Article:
Giving Dreams a Second Chance

By F/O Janet Elliott (Frontier)

Capt. Eugene Vaughn (Pan Am) left behind a legacy that includes three pilots and a former flight attendant.

My father was a Pan Am pilot for 37 years, retiring in 1977 as a B-747 captain, and my mother was a Pan Am stewardess on the DC-4. They met while flying together for Pan Am and eventually married. He had called her to the cockpit and asked her to marry him during a moonlit night over the Andes. In 1972, my dad thwarted the hijacking of his -747 (but that’s another story for another time). With a family background like that, it wasn’t surprising that I was attracted to aviation.

F/O Janet Elliott (Frontier) left her career in IT at 35 to pursue her dream job of flying for an airline.

It wasn’t common for women to become pilots when I was growing up, but when I turned 16, I asked my dad for flying lessons. Of course, he was thrilled to set them up for me. I breezed through my private license at 17 followed by a commercial license and instrument rating by the time I was 18. After my first year of college, I fell in love with an Air Force C-130 pilot at the nearby base, and we were married that next summer. We actually met at the Dallas/Fort Worth International Airport, sitting next to each other at the gate while waiting for the same flight.

After marriage, I put my aviation dreams on hold to raise two children. Later, I finished my college degree in information systems, which led to a successful career in IT. In the meantime, my older brother became interested in aviation. After years of training, flight instructing, and flying for the regionals, he was hired by Northwest Airlines.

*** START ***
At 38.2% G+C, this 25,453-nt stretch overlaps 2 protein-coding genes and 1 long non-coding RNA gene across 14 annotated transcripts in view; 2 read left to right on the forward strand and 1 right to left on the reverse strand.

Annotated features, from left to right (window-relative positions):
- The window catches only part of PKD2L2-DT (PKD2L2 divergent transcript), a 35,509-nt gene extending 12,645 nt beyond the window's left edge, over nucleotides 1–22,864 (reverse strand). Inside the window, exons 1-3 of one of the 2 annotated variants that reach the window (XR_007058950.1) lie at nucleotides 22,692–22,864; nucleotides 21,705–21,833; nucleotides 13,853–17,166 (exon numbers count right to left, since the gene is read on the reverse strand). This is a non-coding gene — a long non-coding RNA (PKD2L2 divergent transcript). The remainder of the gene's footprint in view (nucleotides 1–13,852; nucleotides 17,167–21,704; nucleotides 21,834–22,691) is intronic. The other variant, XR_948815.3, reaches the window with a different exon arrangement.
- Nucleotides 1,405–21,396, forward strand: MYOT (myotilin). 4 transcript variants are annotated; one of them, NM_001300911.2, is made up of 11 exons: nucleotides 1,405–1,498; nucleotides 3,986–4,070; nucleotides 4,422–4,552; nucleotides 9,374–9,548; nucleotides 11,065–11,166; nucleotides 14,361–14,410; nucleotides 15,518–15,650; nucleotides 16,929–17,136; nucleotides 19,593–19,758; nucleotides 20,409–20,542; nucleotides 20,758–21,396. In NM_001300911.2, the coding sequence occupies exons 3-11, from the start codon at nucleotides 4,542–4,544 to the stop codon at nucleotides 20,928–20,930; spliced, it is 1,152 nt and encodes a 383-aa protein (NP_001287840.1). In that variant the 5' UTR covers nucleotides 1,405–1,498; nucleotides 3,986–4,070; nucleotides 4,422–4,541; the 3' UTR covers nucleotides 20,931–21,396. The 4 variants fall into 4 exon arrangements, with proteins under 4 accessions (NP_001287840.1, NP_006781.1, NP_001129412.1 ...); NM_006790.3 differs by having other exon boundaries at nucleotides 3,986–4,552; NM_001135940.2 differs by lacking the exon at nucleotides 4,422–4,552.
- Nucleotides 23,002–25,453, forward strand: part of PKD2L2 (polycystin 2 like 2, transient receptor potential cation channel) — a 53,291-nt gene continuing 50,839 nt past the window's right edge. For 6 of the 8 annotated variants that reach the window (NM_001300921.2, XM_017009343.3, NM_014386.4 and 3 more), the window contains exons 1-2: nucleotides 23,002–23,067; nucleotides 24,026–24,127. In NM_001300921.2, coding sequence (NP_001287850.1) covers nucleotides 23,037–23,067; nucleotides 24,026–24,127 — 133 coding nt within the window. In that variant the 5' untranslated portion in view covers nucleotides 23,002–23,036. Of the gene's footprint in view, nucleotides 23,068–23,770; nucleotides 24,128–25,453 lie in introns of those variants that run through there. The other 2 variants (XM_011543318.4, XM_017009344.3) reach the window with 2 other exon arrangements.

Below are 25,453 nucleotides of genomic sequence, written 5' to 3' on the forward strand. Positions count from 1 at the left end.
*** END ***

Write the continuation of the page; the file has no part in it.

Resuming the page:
Even with a successful personal and professional life, the flying bug never left me, and with my office overlooking a local general aviation airport, I couldn’t take my mind off my original passion. Finally, at age 35, and the kids older, I decided to give my dreams another chance and walked into the local flight school, explaining that I wanted to become an airline pilot. I left my IT career behind and worked feverishly to get current by working on my CFI and CFII. Once those were completed, I began flight instructing while working on my ME and MEI and after a few years my ATP. With the ATP, I was hired by a local charter outfit flying Learjets. In less than a year, I was hired by Air Wisconsin flying the Dornier 328 and the CRJ200. After almost four years, I left Air Wisconsin as an RJ captain and began flying for Frontier Airlines. I’ve been with Frontier for nearly 14 years.

Both of my kids have their private pilot licenses (my daughter also earned her instrument rating). When my daughter graduated from college, she was hired as a flight attendant at Frontier and met her future husband, an F9 ramp agent at the time who was working on his flying career, there. It was love at first sight. During their early married years, her husband was hired as a pilot at Great Lakes and then progressed to a check airman and finally a designated examiner. He moved on to United more than four years ago, giving us four ALPA members in the family (past and present): my dad, me, my brother, and my son-in-law. My daughter left Frontier four years ago to attend physician assistant (PA) school and is now a practicing PA.

My dad left a legacy of six pilots in the family, but sadly he never saw my return to flying or how much we carried on his legacy. He passed away in 1984 only four years into retirement from Pan Am. But I know he looks down on his family with a big grin. He was my mentor and always will be our family’s hero.